My opinion (and based on many years of experience): The goal should NOT be to design the first prototype(s) with the final dimensions (PCB size) as this will bit you later. You should always build a larger PCB that has all components and maybe a few extra items for testing to allow for easier debugging, dead bugging, and testing. Once the prototype is proven you can move to a smaller iteration of the PCB. Designs similar to this module could take several PCB runs from prototype to production.

If we do not do this we will run the risk of this adventure costing a lot of money and time.

I see your point.
Im willing to invest a certain amount of money but as a student i will be limited to a few hundred Euro.
Creating a testable board sure is a good way i second that.

Does somebody disagree or as some founded other ideas? 

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July 19, 2011, 04:27:42 PM
 #364

I am willing to invest some of my resources as needed - I have access to many supply chains and resources (my company has a factory in China and I can help purchase items from there). I also have a full test lab (oscilloscopes, testers, etc) and have contacts with many US and China PCB/SMT houses for prototype and production.
fizzisist
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July 19, 2011, 04:45:48 PM
 #365

I agree with bahnfire that the prototyping will be much easier if we don't try to fit it to the final dimensions, and we should include as much flexibility and debug-ability into it as possible. On the other hand, though, we should do our best to make this board useful as a mining board if we're lucky and it happens to work. For that reason, it should include all of the features of the real board, including USB and DIMM connector.

On the same line of thought, I'd be willing to put up part of the investment for a 3 or 4 board prototype run, if I could get one of the boards. I'm sure others feel the same way. In this way, we will have a sort of private beta test, where the people willing to put up the money can participate.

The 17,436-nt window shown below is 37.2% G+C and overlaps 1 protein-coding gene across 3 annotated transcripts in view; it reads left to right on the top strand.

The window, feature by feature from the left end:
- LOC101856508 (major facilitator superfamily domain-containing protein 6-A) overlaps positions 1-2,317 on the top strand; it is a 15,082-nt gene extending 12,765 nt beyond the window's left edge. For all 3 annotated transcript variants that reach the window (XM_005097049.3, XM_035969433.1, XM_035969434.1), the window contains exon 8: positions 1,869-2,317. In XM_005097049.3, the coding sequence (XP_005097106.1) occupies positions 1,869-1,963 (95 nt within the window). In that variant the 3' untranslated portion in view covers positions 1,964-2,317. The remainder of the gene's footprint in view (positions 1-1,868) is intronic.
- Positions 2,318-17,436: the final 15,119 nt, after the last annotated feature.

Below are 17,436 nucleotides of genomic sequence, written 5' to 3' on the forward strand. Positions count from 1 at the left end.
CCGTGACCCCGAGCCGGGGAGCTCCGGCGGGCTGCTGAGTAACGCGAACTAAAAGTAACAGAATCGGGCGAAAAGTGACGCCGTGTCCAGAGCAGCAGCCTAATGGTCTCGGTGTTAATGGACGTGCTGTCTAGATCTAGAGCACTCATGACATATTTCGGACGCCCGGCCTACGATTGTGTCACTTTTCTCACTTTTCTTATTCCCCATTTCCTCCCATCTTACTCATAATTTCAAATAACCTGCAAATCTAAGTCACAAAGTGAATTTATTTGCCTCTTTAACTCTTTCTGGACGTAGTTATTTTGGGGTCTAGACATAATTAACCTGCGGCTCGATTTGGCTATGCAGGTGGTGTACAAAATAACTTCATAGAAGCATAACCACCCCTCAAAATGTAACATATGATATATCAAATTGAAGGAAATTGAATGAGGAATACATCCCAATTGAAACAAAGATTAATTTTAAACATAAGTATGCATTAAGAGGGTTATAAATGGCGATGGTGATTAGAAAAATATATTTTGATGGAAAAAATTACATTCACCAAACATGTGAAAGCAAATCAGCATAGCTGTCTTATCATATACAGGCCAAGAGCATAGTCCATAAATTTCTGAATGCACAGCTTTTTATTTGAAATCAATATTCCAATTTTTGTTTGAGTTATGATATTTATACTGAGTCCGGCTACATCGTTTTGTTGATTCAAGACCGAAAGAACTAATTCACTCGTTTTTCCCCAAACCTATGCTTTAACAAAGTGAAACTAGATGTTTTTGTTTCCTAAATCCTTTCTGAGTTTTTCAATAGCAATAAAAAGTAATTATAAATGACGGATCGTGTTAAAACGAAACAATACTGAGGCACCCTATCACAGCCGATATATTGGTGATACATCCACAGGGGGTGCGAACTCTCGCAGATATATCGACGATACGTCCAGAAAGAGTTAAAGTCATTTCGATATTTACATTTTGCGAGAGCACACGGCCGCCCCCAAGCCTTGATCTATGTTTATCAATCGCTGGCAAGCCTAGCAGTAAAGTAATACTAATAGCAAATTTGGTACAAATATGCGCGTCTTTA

I also have oscilloscopes, power supplies, JTAG programmers, Xilinx license, etc., at my disposal so can help with the testing and debugging.

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July 19, 2011, 04:52:52 PM
 #366

What I was saying RE: the extra pins was to take as many as you can and connect to individual test points not to just one. If you are working on a prototype this is the way to do it since you have easy access to pins if you need extras and will not need to do a whole new board spin (especially since this is a BGA). For production you can remove as many of these points as you can without sacrificing your future debug capability.

My opinion (and based on many years of experience): The goal should NOT be to design the first prototype(s) with the final dimensions (PCB size) as this will bit you later. You should always build a larger PCB that has all components and maybe a few extra items for testing to allow for easier debugging, dead bugging, and testing. Once the prototype is proven you can move to a smaller iteration of the PCB. Designs similar to this module could take several PCB runs from prototype to production.